The doom and gloom infecting our young people
It’s easy to write off young people as immature and ill-equipped to deal with the challenges of adulthood, when you’re bombarded with images of them partying and drinking.
But scratch a little deeper and you soon realise that judging young people by the mostly harmless antics of a few is deeply unfair.
Mission Australia’s 11th annual national Youth Survey – which this year tested the views of 15,000 people aged 15-19 from across the country – found, that in terms of their priorities and values, young Australians most definitely have good heads on their shoulders.
They value family and friends above all else; they’re volunteering more than ever before; and the vast majority are happy with their home life.
But the good news doesn’t mean they’re not also wrestling with a range of issues that shouldn’t cause the rest of us to take stock and consider what we can do to help.
Chief among the survey’s findings this year is the level to which young Australians are concerned about the economy and its impact on them and their loved ones.
When asked to nominate the most important issues facing Australia, the economy and financial matters were nominated most frequently in the top three by 31 per cent of respondents.
In the last two surveys concern around the economy as an issue of national importance has barely rated.
In 2010, only 19.5 per cent of young people considered it a top three national issue. In comparison, 38 per cent nominated the environment as the most pressing issue facing the country.
In last year’s survey, concern around the economy didn’t make the top three.
Now, on the surface, that the economy is easily the most important national issue on the minds of young people might not seem cause for worry.
The international economic meltdown, and closer to home, the raised stakes of the hung Parliament, the fixation on achieving a budget surplus and a constant clash of powerful views around the health of our economy have dominated the national conversation over the past 12 months.
Young people don’t exist in a vacuum – they pick up on what’s happening around them; on what their parents, politicians and media say.
They’re not immune from the anxiety that can be created by constant talk of economic doom and gloom.
But while we can attribute some increase in concern to the climate of discussion over the last 12 months, there’s also no question that young people’s financial worries are based on real experience: a parent out of work, a family struggling to pay the bills, unpaid debts.
This year’s survey picked up a significant number of truly worrying comments from participants, some as young as 15, about their family’s parlous economic circumstances and their need to get a job, or be less of a financial burden, to help keep the household afloat.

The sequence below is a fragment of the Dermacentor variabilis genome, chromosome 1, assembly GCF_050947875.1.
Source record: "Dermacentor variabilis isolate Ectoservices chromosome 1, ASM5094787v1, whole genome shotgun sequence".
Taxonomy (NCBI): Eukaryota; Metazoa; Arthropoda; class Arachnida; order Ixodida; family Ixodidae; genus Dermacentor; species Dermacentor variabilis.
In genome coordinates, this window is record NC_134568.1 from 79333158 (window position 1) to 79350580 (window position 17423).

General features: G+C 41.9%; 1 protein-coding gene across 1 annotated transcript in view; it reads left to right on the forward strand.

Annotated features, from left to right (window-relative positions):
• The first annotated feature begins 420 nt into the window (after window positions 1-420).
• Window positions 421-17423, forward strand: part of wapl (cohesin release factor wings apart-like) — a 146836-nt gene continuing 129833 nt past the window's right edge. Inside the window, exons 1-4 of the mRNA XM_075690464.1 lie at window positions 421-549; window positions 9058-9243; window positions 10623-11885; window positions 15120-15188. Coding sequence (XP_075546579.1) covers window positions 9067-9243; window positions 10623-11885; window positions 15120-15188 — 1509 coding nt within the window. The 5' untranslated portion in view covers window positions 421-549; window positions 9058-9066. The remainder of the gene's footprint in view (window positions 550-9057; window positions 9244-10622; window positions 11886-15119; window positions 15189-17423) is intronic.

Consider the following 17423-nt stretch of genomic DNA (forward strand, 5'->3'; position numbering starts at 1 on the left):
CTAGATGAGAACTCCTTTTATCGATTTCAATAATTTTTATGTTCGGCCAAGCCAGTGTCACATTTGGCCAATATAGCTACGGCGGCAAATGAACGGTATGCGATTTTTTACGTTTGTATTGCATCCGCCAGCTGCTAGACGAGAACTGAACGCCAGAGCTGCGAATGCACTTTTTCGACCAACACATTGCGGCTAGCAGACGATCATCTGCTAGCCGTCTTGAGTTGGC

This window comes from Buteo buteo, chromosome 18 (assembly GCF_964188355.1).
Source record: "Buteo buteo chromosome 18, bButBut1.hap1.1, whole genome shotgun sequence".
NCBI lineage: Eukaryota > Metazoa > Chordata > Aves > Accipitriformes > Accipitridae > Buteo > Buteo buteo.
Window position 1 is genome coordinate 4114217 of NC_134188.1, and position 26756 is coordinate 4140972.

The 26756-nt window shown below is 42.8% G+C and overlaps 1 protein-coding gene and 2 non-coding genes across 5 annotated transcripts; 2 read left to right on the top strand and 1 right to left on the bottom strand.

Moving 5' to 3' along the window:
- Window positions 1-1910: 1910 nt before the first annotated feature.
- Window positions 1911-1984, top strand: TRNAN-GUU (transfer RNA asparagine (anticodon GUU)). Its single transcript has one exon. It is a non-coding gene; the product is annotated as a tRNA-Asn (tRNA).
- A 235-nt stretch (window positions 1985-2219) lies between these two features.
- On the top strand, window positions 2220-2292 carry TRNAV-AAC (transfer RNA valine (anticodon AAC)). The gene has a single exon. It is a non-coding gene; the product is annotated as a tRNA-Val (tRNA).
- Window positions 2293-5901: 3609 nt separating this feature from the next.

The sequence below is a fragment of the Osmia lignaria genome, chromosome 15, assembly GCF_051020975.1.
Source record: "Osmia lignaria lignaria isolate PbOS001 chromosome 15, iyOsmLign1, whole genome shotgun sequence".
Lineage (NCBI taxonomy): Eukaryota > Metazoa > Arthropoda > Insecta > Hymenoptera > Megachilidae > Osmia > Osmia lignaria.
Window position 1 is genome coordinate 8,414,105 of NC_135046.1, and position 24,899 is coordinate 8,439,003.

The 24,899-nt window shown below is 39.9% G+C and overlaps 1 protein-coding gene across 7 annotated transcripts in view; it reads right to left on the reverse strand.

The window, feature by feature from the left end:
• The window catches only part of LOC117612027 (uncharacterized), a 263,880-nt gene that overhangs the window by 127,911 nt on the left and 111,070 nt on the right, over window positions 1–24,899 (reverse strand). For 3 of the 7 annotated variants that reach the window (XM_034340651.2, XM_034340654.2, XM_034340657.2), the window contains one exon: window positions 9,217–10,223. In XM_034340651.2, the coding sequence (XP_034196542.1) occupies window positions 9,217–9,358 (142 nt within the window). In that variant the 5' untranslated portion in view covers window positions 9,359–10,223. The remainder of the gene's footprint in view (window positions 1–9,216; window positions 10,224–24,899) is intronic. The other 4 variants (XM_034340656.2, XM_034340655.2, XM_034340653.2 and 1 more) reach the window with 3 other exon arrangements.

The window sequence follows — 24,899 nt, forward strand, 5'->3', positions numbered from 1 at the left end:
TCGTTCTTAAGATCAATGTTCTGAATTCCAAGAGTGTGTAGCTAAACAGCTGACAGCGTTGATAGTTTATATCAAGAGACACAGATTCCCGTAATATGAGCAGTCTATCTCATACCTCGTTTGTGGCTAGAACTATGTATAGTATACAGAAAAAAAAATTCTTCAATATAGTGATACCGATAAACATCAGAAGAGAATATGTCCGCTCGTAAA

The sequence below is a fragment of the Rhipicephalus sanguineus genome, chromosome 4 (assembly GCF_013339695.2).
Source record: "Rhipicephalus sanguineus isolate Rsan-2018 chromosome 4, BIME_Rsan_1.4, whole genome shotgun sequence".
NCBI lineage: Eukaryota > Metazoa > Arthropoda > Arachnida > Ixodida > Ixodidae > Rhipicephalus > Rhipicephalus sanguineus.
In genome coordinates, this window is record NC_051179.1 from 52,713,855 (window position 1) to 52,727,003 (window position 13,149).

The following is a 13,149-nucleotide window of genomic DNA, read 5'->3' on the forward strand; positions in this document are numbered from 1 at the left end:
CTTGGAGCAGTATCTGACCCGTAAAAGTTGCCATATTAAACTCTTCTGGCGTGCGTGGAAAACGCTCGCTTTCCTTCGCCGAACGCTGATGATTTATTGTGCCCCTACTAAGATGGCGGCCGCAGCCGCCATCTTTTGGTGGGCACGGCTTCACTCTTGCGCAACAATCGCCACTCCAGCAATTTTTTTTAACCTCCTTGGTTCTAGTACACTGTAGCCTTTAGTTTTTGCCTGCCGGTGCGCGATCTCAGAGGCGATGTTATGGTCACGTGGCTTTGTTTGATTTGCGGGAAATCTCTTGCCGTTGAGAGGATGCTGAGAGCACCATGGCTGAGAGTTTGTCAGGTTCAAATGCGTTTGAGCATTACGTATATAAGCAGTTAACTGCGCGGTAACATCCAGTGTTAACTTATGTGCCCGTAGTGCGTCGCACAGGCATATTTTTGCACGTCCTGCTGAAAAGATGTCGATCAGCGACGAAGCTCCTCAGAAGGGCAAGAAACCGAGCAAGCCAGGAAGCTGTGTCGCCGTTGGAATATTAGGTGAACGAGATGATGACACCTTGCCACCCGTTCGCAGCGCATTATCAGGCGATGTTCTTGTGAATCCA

It’s a result that doesn’t exactly gel with the frivolous schoolies image.
Here’s just a snapshot of the comments we received:
I think I need to get a better job which pays better so my mum can spend more money on herself and less on me which she deserves.
(F, 15, WA)
I might need to go and find a job to help my mum and dad have some extra money for anything they need.
(F, 15, SA)
Only my dad works full-time. I try and help with the business, earn some money to pay for my costs and some of the bills, while keeping up my academic record.
(M, 18, NSW)
Getting a good job to help the family with money problems and looking after myself.
(F, 18, SA)
Kids as young as 15 shouldn’t be worrying about finding a job to keep their family afloat. They should be concentrating on their studies and living the carefree adolescent life we would want for them.
That many appear to be not is a serious concern.
So what can we do to help alleviate this anxiety?
Given that the international economy shows no sign of significant recovery and our national leaders aren’t about to stop disagreeing on domestic finances it would seem our ability to respond is limited.
Firstly, we can work to improve the financial literacy of young people. Research tells us most young people want to learn about saving, about planning for the future.
Mission Australia has experience in working successfully with young people from disadvantaged backgrounds on their financial literacy, lessons that can be rolled out nationally.
We can also do more to support young people to make a successful transition from school to the next stage of their lives, be that further education, training or the workforce.
This can be an extremely challenging time and there’s a strong case for us introducing a mechanism that tracks young people through these years, so if any extra support is needed we can pick that up and provide it. It will stop young people falling through the cracks.
Finally, when youth unemployment is at such high levels, when parents are in tenuous employment or losing their jobs, we need to make sure we’ve got a functioning welfare safety net in place that is able to meet a range of needs.
At the moment, our welfare system is too complex, confusing and inequitable. It’s a mire for most individuals and families that’s all too easy to become lost in.
What we can’t do is ignore the anxieties and concerns of young Australians around their financial situation.
Do any of us want to see a greater number of young people fretting about getting a job to pay the household bills in our next survey in 12 month’s time?
The full results of the 2012 national Youth Survey can be viewed at Mission Australia’s website.
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